Lakes pp 237-293 | Cite as

Saline Lakes

  • Hans P. Eugster
  • Lawrence A. Hardie


Most lakes are well flushed and the chemical constituents of their waters do not accumulate beyond the potable range. In unusual circumstances, however, the solute load may be increased and the lake then becomes saline. This is caused either by evaporation exceeding inflow or by the inflow being saline or both. Saline lakes are quite common in certain parts of the earth, but they have neither the size nor abundance of normal lakes. For this reason, few extensive studies have been made of such lakes and consequently their hydrologic, geochemical, sedimentological, and biological environments remain little explored. This is a pity, for saline lakes have much to teach us about processes under extreme conditions and, once we understand them, we will have greatly improved our understanding also of normal lakes. This paucity of studies is also surprising because saline lakes not only are of economic significance but are important in the geologic record as sensitive indicators of past tectonic and climatic events.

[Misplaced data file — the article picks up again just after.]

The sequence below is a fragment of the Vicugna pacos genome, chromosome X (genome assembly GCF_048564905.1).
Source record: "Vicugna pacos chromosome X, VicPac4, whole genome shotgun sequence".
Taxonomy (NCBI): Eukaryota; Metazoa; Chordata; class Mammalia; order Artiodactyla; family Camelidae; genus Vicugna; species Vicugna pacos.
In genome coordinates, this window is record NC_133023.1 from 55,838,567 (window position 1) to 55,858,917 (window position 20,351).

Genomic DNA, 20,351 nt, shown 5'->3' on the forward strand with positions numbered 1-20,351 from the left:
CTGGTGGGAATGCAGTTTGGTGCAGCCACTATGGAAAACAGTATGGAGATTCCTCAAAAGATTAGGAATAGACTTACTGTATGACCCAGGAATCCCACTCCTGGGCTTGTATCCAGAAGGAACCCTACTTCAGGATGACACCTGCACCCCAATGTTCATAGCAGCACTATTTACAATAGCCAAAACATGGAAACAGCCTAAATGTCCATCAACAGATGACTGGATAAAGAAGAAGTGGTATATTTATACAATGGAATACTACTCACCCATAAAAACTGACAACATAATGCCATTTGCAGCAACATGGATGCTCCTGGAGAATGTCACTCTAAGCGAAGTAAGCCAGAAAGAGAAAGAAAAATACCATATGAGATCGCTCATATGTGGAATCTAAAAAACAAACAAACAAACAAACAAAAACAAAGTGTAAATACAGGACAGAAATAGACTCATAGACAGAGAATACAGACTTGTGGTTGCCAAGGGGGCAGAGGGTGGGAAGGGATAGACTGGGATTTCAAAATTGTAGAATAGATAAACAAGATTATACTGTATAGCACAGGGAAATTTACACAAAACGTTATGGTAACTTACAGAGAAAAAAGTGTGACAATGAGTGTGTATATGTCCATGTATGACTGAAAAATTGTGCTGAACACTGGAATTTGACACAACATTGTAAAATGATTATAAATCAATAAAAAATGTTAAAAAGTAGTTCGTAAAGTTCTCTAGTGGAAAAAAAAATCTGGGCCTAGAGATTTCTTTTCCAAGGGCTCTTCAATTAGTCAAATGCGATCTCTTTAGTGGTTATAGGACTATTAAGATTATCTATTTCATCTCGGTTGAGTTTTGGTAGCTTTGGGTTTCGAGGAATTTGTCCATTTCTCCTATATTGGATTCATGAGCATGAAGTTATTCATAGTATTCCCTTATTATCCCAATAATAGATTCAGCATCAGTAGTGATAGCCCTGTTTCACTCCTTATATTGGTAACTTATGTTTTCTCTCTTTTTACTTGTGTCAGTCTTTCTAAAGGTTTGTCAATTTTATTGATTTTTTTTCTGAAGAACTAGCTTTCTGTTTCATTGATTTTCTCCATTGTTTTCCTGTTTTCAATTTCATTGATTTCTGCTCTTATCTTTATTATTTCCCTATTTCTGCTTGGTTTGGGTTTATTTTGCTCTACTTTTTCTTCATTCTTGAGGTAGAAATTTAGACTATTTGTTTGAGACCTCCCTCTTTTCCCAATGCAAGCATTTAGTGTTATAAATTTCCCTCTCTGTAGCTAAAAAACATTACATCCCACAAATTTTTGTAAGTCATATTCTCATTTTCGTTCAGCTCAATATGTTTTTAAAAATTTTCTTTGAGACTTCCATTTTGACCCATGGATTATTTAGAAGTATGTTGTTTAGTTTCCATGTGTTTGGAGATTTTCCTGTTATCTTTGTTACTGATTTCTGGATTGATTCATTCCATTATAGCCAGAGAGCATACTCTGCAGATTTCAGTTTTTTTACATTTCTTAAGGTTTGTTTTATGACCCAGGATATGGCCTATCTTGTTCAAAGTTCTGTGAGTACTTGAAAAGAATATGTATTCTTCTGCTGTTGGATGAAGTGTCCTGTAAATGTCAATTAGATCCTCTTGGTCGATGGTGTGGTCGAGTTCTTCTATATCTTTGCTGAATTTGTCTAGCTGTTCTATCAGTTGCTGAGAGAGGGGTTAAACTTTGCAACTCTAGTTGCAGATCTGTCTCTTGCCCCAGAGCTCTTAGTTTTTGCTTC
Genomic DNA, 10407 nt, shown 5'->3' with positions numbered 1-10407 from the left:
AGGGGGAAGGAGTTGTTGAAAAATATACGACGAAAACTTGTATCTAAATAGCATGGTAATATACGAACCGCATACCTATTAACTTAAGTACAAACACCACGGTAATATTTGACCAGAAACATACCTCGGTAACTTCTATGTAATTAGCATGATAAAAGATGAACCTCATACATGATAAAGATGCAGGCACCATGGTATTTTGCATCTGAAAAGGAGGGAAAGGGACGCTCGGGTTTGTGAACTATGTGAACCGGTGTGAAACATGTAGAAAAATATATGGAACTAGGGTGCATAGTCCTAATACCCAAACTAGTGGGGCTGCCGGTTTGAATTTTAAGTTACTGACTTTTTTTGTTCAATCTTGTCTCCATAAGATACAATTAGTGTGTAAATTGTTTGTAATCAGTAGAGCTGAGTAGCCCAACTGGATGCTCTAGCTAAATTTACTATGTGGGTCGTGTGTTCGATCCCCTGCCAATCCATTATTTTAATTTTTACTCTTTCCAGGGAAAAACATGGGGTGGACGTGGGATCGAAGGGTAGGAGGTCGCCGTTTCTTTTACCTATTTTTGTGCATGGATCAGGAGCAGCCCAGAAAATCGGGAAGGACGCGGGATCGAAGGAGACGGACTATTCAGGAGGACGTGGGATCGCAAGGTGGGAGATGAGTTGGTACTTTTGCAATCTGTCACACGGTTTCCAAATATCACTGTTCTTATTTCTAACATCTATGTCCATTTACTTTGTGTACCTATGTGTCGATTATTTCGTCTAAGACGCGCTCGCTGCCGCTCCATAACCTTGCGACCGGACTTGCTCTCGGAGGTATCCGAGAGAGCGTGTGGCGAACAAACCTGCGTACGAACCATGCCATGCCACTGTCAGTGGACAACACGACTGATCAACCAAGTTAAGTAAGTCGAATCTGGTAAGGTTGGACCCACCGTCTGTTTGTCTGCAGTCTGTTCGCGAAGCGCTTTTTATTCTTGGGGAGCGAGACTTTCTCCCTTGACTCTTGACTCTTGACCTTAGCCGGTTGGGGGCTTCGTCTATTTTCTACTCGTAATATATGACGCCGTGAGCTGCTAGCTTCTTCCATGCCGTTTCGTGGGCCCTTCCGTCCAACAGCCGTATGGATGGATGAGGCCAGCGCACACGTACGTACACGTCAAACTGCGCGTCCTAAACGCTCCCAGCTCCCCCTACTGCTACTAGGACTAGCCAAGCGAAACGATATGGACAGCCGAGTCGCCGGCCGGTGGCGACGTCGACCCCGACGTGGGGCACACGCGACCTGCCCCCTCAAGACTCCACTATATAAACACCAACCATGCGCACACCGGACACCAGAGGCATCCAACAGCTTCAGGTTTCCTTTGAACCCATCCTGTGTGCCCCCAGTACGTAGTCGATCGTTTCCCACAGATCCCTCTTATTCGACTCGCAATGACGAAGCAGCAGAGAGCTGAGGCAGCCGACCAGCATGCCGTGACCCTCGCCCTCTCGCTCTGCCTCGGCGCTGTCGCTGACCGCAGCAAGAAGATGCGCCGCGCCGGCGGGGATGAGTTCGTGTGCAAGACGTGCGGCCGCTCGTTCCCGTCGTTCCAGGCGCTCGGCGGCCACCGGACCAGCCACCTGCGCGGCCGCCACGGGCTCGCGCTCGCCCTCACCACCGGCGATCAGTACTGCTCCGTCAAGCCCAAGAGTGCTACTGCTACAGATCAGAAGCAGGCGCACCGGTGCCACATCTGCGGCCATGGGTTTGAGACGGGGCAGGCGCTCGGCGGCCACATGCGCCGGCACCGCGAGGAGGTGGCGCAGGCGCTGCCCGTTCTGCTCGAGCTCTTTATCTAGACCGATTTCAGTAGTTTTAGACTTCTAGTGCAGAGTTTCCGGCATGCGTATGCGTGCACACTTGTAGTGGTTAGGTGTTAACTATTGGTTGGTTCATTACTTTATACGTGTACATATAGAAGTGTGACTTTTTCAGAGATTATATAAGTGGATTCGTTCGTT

Saline Lake Great Salt Lake Magnesian Calcite Lake Brine Evaporative Concentration 
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© Springer-Verlag Berlin Heidelberg 1978

Authors and Affiliations

  • Hans P. Eugster
  • Lawrence A. Hardie

There are no affiliations available

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